Lost Ice Age Landscapes Buried Under the Seafloor Have Been Mapped by Scientists

Ancient meltwater channels entombed under the North Sea could help scientists understand modern climate change.
Ancient meltwater channels entombed under the North Sea could help scientists understand modern climate change.
3D seismic survey of a tunnel valley. Image: Gardline
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Scientists have captured surreal images of bygone ice age landscapes that are now buried under the seafloor between Great Britain and northern Europe. 

The ancient scenery includes enormous meltwater channels, called tunnel valleys, that were originally probed by sophisticated seismic surveys on behalf of oil and gas companies. A team led by James Kirkham, a PhD student at the British Antarctic Survey (BAS), have used the unprecedented data to peer back in time at ice ages over the past million years, a record that contains important clues about how modern ice sheets could respond to human-driven climate change. 


The team’s research “marks the first time that abundant glacial landforms have been convincingly imaged within buried [tunnel valleys] in the North Sea,” according to a study published on Wednesday in the journal Geology.

“People have identified these channels and mapped them, but we've never before been able to really see the detail of what's inside the channels and how they were filled,” said Robert Larter, a marine geophysicist at the BAS who co-authored the study, in a call. 

“When you go back and look at the older 3D seismic data sets, which are lower resolution, it's  like looking through fuzzy glasses in comparison to the new data,” he added. “You can see some of these features when you know they are there, but it really is like getting a better pair of spectacles, or going to the optician and getting the right prescription.”

The dramatic images offer a rare look inside massive ice sheets that advanced and receded across the United Kingdom and Europe, and reveal 19 tunnel valleys that range in width from 1,000 feet to nearly two miles. Within these huge rivers, Kirkham and his colleagues were able to discern extremely small features, just a few feet wide, that shed light on the interior drainage mechanisms of the ice sheets.

“These data are fantastic in their detail,” Larter said. “The limitation is that they cover quite small areas, so we can't go out and map the whole of the North Sea in this kind of detail. But we can do process studies looking at a few of these channels and understanding how they formed, which people couldn't do before.”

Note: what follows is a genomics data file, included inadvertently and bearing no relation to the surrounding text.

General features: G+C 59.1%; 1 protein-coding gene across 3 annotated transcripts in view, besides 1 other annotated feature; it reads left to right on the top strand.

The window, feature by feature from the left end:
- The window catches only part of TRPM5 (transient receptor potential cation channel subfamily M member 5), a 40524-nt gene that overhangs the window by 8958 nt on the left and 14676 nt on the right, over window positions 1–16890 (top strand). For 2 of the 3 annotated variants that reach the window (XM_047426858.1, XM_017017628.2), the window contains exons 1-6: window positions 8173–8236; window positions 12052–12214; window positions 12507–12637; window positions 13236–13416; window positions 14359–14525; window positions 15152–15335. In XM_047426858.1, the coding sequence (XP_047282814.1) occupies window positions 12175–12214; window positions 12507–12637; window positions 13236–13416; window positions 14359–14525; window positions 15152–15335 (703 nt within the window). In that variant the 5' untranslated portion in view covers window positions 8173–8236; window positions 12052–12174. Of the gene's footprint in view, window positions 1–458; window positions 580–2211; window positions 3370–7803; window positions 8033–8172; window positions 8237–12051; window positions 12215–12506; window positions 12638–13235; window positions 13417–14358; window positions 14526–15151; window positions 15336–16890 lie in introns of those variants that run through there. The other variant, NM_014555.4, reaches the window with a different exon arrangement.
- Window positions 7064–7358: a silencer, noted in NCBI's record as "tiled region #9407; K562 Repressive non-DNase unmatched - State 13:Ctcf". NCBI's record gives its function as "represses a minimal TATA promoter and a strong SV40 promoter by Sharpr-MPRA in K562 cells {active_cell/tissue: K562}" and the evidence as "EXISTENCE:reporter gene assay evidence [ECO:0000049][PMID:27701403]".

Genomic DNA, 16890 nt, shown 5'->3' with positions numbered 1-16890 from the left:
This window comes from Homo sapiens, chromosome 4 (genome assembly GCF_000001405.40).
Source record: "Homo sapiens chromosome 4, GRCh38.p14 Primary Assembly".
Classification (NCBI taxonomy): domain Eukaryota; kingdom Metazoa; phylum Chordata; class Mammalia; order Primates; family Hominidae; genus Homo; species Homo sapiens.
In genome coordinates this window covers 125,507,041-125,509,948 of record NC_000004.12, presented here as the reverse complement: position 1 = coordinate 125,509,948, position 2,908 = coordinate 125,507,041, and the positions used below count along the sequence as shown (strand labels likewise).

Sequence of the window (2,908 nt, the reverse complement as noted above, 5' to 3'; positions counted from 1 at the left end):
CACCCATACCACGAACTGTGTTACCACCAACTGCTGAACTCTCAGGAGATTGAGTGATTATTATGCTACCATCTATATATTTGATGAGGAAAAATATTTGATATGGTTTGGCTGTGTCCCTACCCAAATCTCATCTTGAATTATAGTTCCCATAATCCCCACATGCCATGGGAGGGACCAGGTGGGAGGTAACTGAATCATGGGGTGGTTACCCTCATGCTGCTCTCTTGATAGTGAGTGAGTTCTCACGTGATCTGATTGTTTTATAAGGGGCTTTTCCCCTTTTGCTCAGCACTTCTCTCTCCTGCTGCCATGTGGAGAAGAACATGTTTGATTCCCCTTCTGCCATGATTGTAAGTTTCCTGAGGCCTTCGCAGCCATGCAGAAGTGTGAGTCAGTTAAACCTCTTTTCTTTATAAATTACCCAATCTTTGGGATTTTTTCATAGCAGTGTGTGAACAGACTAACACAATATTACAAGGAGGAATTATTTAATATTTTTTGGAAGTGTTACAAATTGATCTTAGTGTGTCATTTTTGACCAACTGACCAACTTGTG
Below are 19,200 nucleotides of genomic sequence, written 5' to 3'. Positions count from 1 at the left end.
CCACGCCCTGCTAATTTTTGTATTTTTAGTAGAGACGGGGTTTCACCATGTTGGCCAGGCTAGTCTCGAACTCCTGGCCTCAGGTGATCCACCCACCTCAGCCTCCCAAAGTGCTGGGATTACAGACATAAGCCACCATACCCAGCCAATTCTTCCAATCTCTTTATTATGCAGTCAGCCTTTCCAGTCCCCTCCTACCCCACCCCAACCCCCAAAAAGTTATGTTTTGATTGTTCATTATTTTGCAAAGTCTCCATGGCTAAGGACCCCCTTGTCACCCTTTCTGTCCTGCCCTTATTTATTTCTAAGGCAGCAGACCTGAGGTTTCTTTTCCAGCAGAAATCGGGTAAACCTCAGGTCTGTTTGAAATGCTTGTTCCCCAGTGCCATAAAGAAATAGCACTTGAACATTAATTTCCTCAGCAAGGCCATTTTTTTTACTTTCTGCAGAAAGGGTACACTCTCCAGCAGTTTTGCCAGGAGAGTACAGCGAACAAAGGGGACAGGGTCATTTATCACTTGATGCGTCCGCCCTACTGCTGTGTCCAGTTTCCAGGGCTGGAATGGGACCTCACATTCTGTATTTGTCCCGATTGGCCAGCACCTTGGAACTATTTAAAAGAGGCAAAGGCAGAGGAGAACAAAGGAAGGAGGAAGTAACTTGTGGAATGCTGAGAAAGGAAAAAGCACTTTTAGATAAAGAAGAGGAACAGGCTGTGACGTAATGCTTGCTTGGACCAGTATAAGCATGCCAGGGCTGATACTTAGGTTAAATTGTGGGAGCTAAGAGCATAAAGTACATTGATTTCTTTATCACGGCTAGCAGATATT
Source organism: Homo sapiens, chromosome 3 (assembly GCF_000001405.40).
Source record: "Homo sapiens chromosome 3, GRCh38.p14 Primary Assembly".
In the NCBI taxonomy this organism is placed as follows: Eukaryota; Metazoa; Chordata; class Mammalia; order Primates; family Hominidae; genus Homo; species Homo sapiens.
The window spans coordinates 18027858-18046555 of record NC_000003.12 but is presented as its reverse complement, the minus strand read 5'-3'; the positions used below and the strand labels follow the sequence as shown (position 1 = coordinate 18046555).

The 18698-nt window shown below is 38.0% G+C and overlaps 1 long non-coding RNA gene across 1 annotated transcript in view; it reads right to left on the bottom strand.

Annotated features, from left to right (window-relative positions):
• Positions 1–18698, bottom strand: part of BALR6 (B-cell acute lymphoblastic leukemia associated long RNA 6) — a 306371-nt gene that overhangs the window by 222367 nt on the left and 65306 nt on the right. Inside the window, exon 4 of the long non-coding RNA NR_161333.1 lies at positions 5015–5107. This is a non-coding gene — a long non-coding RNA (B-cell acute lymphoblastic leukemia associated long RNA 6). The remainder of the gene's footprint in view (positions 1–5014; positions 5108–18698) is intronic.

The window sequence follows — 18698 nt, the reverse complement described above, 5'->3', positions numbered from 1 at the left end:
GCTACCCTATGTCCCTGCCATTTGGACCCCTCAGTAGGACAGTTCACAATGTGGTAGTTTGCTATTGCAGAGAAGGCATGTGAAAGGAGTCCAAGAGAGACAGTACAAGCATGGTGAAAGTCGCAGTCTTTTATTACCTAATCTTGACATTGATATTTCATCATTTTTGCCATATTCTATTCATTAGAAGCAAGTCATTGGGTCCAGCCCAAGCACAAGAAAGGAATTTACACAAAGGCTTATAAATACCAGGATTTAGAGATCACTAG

Scientists have spent decades trying to understand the formation and evolution of channels within modern ice sheets, like those in Greenland or Antarctica, but these efforts have become far more pressing alongside the escalation of human-driven climate change. Warmer temperatures are causing a decline of ice sheets and glaciers that is contributing to sea level rise, among other anthropogenic effects. A more precise understanding of ice sheet interiors could help to predict how these critical structures will transform in the coming centuries.

Given that fossil fuel consumption is the main driver of the climate crisis, and the fact that the data was obtained at the behest of fossil fuel companies investigating offshore oil and gas reserves, Larter called the new study a “swords to ploughshares” approach to resolving questions about climate change.

The fossil fuel industry is “only interested in one thing, really, in the data,” he said, “but there is so much more in 3D seismic data and a lot of university academics make use of it.”

In addition to providing a spectacular view of these buried ancient landscapes, the seismic imagery can fill in some of the gaps in our knowledge of how ice sheets respond to periods of climate change. Far more observations and research will be needed before this kind of data can be directly applied to modern climate projections, but the new study has helped to literally map out the groundwork for those applications.

“We're at an early stage, I think, and there's a long way to go,” Larter said. “But ultimately what we hope is that you will see this incorporated into the sort of models that are doing predictions of how the Antarctic and Greenland ice sheets are going to behave in the future.”

“We now understand better how these things were formed, but there's still a lot more questions than answers,” he concluded. “But that's how research progresses: baby steps.”